Most people recognize that the IRS is responsible for the collection of federal taxes from individuals, businesses, and other entities. Various professionals are involved in assisting with the preparation of such tax information, such as tax preparers, certified public accountants, and enrolled agents.
Whenever it appears that a tax professional has not performed his or her duties in accordance with applicable standards, the matter will be sent to the Office of Professional Responsibility (OPR). The OPR is a division within the IRS responsible for ensuring all tax professionals and other third parties in the tax system adhere to professional standards and follow the law.
OPR’s goals include the following: (i) increase awareness and understanding of Circular 230 and OPR through outreach activities; (ii) apply the principles of due process to the investigation, analysis, enforcement and litigation of Circular 230 cases; and (iii) build, train and motivate a cohesive OPR team. Circular 230 includes the rules governing practice before the IRS. OPR’s organizational structure includes three major segments: Office of the Director, Legal Analysis Branch, and Operations and Management Branch.
Almost all OPR complaints are referred from an outside source. If the preliminary investigation reveals a violation, the practitioner is sent a “Pre-Allegation Notice” giving the practitioner an opportunity to provide evidence on his behalf. After the investigation is completed, the practitioner is given an opportunity to reach a settlement. If no settlement is reached, the complaint is sent to the Office of Chief Counsel, General Legal Services, where a complaint is filed to bring a formal civil hearing before an administrative law judge. After a hearing, the Judge will enter a Final Agency Decision. Either party may appeal the Final Agency Decision to the US District Court.
Several disciplinary sanctions are available to the OPR when a tax practitioner has violated Circular 230.
Any discipline issued by the OPR only affects the practitioner’s ability to practice before the IRS and does not impact his ability to continue to practice as a CPA if he is otherwise licensed to do so. Due to this limitation of disciplinary power by the IRS, it is important that boards be aware of any discipline issued by the IRS against a licensed CPA so that the licensing board can proceed to take its own disciplinary action against the CPA’s license if appropriate.
The IRS is unable to share much information with the public, including boards of accountancy, due to privacy restrictions in their laws and rules. Therefore, there is not a standard form for requesting information on an OPR disciplinary matter.
In order to assist the boards in gathering as much information as may be available on a particular licensee, contact information for verification of a practitioner’s current status to practice is provided below in the Helpful Links section for easy reference. Also, the IRS is able to share information with other tax collecting agencies, so we recommend that you contact your state tax office to see if they can assist you in gathering information about an IRS disciplinary matter.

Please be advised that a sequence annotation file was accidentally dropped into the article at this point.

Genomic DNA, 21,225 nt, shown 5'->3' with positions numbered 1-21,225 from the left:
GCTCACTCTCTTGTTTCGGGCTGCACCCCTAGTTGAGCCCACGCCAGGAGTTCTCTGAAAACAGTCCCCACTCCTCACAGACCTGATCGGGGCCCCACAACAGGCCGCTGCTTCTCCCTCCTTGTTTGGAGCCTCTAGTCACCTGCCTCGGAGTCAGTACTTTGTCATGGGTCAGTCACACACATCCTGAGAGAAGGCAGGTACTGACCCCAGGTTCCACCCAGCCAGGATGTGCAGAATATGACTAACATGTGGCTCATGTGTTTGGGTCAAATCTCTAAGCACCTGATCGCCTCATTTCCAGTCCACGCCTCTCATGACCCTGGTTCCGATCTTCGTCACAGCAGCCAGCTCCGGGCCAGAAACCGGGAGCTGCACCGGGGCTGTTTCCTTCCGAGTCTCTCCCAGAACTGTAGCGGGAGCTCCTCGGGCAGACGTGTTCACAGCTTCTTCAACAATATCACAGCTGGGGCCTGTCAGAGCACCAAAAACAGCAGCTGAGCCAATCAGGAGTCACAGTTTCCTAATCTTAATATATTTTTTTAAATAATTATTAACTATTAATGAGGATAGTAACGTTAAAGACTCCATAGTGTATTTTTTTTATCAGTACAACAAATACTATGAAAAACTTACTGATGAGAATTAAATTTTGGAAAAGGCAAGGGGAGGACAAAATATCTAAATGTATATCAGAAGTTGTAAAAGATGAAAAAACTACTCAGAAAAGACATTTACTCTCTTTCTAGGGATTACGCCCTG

When a disciplinary action is taken against a tax practitioner, the final disposition will include an admission or finding of fault. The IRS does not enter consent orders where there is a no fault plea. This is useful information because many boards of accountancy are able to take disciplinary action against a licensee upon a finding of fault by another state or federal regulatory agency. The final dispositions are posted by the IRS in their Final Agency Decisions and also in their Announcements of Disciplinary Sanctions published in their Bulletins. Both of these web pages are available on the IRS website. For easy reference, these links are also provided in the Helpful Links section.
A listserv is now available which will allow a board to subscribe to an email list and receive information directly from the IRS. OPR’s Listserv will provide up-to-date information to IRS enforcement personnel, who deal with practitioners/representatives as part of their assigned duties, and to the tax professional community. Subscribers will be notified by email regarding:
In order to subscribe to the Listserv, click this link and select “Subscribe/Unsubscribe” and then follow the directions to enter your email information. The link is also provided in the Helpful Links section below for easy reference.
Information regarding disciplinary action by federal agencies is typically available on the internet, but the difficulty lies in locating such information for each agency that has the authority to discipline licensees. In order to assist boards, NASBA now publishes a Quarterly Enforcement Report which is emailed to the Executive Directors. The Quarterly Enforcement Report compiles information from the Securities & Exchange Commission, Internal Revenue Service, PCAOB and AICPA, and then utilizes the Accounting Licensing Database (ALD) to help identify the jurisdictions which may be involved in each matter. All issues of the Quarterly Enforcement Report can be located on the Quarterly Enforcement Reports page.
Helpful Links for IRS
To verify a practitioner’s current status to practice, please contact:
Internal Revenue Service, Office of Professional Responsibility
To obtain information regarding Final Agency Decisions, please contact:
Stephen Whitlock, Director
Accountancy Licensee Database
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